“The University of Montana, it shall prosper,” said its first president, Oscar Craig, in 1908. We have prospered for 124 years. It will be true for decades to come.
All universities and most organizations go through turmoil in their histories. Cycles of prosperity are not a question of if, but when and why. Our responsibility is to change and innovate over time, all the while continuing to offer an excellent education for our students.
Some of you may recall the precipitous drop in UM’s enrollment in the late ’70s, in contrast with Montana State University’s surge at that time. Cycles go up and down. Paul Polzin analyzed that uncertain time for UM in the Montana Business Quarterly in 1978.
As president of UM from 1986 to 1990, James Koch helped grow enrollment and confidence in the university statewide. Even though enrollment grew, funding did not catch up for a few years. Thus in 1989, UM endured the pain of retrenchment and program loss. Yet the recovery continued. Prosperity, relatively speaking, returned in the ’90s.
Once again, it is a period in our history to address an enrollment downturn, to adjust and to serve students with our customary confident Montana spirit. My UM colleagues are doing so with energy and excellence.
The clouds on our horizon still have rain in them. We are setting priorities to reduce expenditures while holding fast to our core mission, academic quality and student needs.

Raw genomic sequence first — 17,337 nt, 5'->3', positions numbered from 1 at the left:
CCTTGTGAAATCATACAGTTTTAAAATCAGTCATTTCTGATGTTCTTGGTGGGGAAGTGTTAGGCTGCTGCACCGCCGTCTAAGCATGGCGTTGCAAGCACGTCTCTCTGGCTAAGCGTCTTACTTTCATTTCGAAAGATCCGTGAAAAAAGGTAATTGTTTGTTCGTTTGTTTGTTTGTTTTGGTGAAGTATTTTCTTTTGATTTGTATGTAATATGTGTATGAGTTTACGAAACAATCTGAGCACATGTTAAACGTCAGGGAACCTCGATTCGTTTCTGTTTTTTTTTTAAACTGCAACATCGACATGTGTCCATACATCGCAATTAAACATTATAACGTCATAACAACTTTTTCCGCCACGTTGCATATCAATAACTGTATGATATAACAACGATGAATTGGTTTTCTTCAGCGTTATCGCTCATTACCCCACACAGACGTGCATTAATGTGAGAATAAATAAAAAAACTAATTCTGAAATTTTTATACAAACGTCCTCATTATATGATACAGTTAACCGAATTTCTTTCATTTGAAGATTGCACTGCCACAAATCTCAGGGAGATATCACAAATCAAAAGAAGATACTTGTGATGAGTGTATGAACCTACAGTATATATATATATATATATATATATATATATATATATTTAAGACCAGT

UM has contracts with nearly 3,000 employees. While we occasionally differ among ourselves on the interpretations of various contracts, we strive to provide a reasonable notice to all employees whose situation might be changing.
Fact: We will continue this year to reduce the number of employees to serve the number of students enrolled. We must also absorb UM’s share of the statewide budget shortfall. Nearly 90 percent of our expenditures are in the area of personnel — mainly salaries, wages and health insurance. Years of reducing operating expenses to avoid personnel reductions have pushed that percentage ever higher. Below 80 percent is a far better benchmark for us. If we overspend on personnel, we potentially underspend in areas such technology, operating budgets or deferred maintenance. Hence: prioritization.
Throughout my career, I have followed the principles of shared governance in university decisions. Last April, I appointed a broad-based prioritization committee (APASP) to review academic programs and administrative services. Dozens — perhaps hundreds — of faculty, staff and students are participating. Their findings will inform difficult campus choices.
I ask all members and friends of the UM family to work together in the daunting task ahead of us. We will teach and serve students in meeting their educational and career goals. We will do so resourcefully and within budget. We will not shy away from making a vigorous case to the people of Montana that strong funding for higher education is a smart investment for individuals, families, communities and the state as a whole.
The Montana Board of Regents and my colleagues intend to strengthen UM in the years ahead. We soon will welcome a fine new president of the university. It is an exciting time on campus. Thank you for this opportunity to serve my alma mater, the spectacular University of Montana, during this bellwether year of 2017.
We are Montana. We shall prosper.